New Englanders buried in wool and polar fleece
An unusual cold snap in Northeast endangers the homeless, boosts the sales of mittens, and gives Charlie Higginson a chance to try his skates.
Four pairs of socks, two pairs of flannel pants, three shirts, three sweaters, insulated boots, and a thick hat.
That's what Gary Risutto is wearing. But he's still stomping around behind the newspapers he sells at the corner of Washington and Temple Streets in Boston, in a losing effort to stay warm.
It's been that kind of winter in New England. First an onslaught of snow and ice that's never gone away. Now just cold and colder. And the National Weather Service promises days more to come.
"Forget about 'Survivor,' " says Scott Goodwin, selling newspapers along with Mr. Risutto. "This is the original one. Those guys get to take breaks."
These days, an eight-minute walk across the Boston Common can feel like a feat of endurance, especially once the sun sets and the wind picks up. Never a particularly fashion-obsessed set, Bostonians are barely visible beneath the layers of down, wool, polar fleece, and thrice-wrapped scarves.
You can see the cold in the way people pick up their pace as they leave the subway, their breath floating upward. You can see it in the way the man selling sweatshirts by Quincy Market stamps his feet. In the crush of shoppers in the mitten section at Filene's department store. And in the bodies of homeless men who sleep head-to-woolen-toe on the floor of the Pine Street Inn.
Of course, weather is always relative. Statistical nuts will tell you this stretch of teens and 20s is nothing compared to the Arctic blasts that paralyzed the East Coast in the winter of '99. That would be 1899, when ice floated in the Gulf of Mexico and temperatures well below zero swept the East. And 5,000 miles to the Northwest, at KBRW radio in Barrow, Alaska, Bob Sommer bursts out laughing when he hears about "cold" in New England.
"Here, we're going through a warm spell," he says. "We're 10 above. Which is better than the 40 below we had last week."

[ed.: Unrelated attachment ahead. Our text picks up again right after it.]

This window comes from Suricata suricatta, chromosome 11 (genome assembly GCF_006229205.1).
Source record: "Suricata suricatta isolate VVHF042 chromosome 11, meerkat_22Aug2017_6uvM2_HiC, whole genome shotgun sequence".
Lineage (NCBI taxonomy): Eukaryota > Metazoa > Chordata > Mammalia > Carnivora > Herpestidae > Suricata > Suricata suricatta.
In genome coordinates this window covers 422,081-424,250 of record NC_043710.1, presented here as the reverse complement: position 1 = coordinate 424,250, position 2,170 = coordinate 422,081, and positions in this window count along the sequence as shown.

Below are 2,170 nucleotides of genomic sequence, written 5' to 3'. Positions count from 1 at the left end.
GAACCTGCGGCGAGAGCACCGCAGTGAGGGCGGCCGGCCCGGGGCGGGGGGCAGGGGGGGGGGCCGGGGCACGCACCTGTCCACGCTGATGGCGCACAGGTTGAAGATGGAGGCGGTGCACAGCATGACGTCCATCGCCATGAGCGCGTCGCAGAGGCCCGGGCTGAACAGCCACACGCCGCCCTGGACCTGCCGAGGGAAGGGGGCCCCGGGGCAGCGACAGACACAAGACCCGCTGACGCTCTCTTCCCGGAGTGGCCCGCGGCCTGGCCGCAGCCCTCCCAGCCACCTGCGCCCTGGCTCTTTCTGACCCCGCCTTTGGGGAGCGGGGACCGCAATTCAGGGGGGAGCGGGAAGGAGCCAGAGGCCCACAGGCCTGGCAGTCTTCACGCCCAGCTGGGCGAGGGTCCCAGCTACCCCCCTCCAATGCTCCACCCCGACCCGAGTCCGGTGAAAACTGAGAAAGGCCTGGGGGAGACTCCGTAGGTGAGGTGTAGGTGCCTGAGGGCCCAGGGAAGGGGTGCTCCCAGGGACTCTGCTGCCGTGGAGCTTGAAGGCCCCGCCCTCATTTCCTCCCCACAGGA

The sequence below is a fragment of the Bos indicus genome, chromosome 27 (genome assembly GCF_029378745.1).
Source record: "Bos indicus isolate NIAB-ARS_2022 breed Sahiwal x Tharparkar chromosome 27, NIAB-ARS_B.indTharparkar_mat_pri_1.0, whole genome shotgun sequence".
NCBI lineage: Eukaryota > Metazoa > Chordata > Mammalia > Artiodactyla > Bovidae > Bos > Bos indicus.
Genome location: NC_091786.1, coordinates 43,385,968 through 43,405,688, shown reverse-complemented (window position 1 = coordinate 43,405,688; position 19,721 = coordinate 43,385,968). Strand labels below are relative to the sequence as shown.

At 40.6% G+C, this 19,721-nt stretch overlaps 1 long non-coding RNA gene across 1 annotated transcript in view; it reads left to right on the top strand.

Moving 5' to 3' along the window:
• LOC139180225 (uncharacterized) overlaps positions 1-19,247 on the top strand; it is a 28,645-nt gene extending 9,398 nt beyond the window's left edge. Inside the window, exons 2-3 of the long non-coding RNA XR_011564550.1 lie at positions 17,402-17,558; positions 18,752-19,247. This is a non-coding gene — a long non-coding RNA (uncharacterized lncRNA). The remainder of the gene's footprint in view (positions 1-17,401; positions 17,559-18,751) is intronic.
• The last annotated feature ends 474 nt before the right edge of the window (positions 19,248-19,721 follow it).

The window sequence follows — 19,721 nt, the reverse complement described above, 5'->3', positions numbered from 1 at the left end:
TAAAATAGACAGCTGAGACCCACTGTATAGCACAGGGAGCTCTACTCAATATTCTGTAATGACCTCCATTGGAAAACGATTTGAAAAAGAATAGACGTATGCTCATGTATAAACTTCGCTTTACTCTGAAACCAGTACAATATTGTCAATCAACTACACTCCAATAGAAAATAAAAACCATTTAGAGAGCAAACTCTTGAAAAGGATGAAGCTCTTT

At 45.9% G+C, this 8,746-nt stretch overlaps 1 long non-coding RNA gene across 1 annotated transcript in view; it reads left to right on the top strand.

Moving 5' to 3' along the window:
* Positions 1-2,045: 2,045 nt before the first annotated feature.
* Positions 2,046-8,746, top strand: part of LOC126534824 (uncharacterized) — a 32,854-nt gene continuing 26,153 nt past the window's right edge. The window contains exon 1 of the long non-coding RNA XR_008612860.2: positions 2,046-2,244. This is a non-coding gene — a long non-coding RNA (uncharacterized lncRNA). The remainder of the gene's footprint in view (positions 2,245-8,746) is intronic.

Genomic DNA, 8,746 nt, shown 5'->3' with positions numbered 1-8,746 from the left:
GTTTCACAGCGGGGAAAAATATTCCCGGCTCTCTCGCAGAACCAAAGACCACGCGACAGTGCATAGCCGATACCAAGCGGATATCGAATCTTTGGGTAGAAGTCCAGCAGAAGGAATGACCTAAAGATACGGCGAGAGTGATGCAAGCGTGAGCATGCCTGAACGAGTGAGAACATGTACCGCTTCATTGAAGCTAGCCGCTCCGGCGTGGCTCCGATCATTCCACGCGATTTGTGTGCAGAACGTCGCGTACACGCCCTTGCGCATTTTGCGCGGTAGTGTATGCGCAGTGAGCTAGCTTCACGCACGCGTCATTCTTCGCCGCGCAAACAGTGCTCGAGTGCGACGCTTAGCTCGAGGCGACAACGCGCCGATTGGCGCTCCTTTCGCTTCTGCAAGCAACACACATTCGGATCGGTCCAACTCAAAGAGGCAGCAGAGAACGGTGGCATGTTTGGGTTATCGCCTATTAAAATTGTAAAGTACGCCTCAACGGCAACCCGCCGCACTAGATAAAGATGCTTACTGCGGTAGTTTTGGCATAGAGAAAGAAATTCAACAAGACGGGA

Real cold, he'll tell you, is when you throw a cup of boiling water in the air and it comes down as ice crystals. When it takes an hour to start your car - even with three heaters under the hood - and you leave the engine on all day.
Don't tell that to Rosemarie Messina, working a toll both at an exit on I-90 in Boston. Even with the heater going in her tiny booth, and layers of thermal underwear and insulated jackets, she has trouble staying warm. She coats her hands with vaseline when she goes to bed, salving the cracks. "It's no fun," she says.
IF outdoor workers like Ms. Messina and Risutto are having trouble staying warm, it's even tougher for the city's 6,000 homeless - and the families with homes who can't afford to heat them. "There are thousands and thousands of households, many elderly and children, who have no more benefits or money to pay for heat," says John Drew of Action for Boston Community Development, a nonprofit that distributes federal fuel aid to low-income families. The maximum ABCD can give is $545 - enough to help most families through a few weeks of cold weather.
Already 15,000 households have used up the allotment, says Mr. Drew. He is lobbying President Bush to release emergency fuel-assistance funds soon.
For those who have no home at all, there's the Pine Street Inn, a local shelter. Once its 420 beds are filled, men sleep in the overflow room, a grim space that looks barely big enough for 50. Tuesday night, 165 slept on the floor. "I'm not sure what we'll do if more show up," says Lyndia Downie, the Inn's director.
Still, she hopes they'll come rather than take their chances on the street, where the cold can be deadly. Pine Street's two vans, which roam the streets nightly, counted 85 people Tuesday who chose to remain outside. "You watch everybody complain about the cold," says the shelter's Shepley Metcalf. "Yet most of us are living somewhere with heat and going to offices that are heated."
Of course, not everyone is complaining. New Englanders are famous for their hardiness, and at least a few feel winter isn't winter without a little less mercury.
"I look forward to this all year long!" says Charlie Higginson, a retired diplomat from Cohasset, Mass., as he straps on skates at a skating pond in Hingham. The pond was open only six days last year. Now, Mr. Higginson and other residents revel in the crisp, clear days, when the only sound is the slice of blades on ice.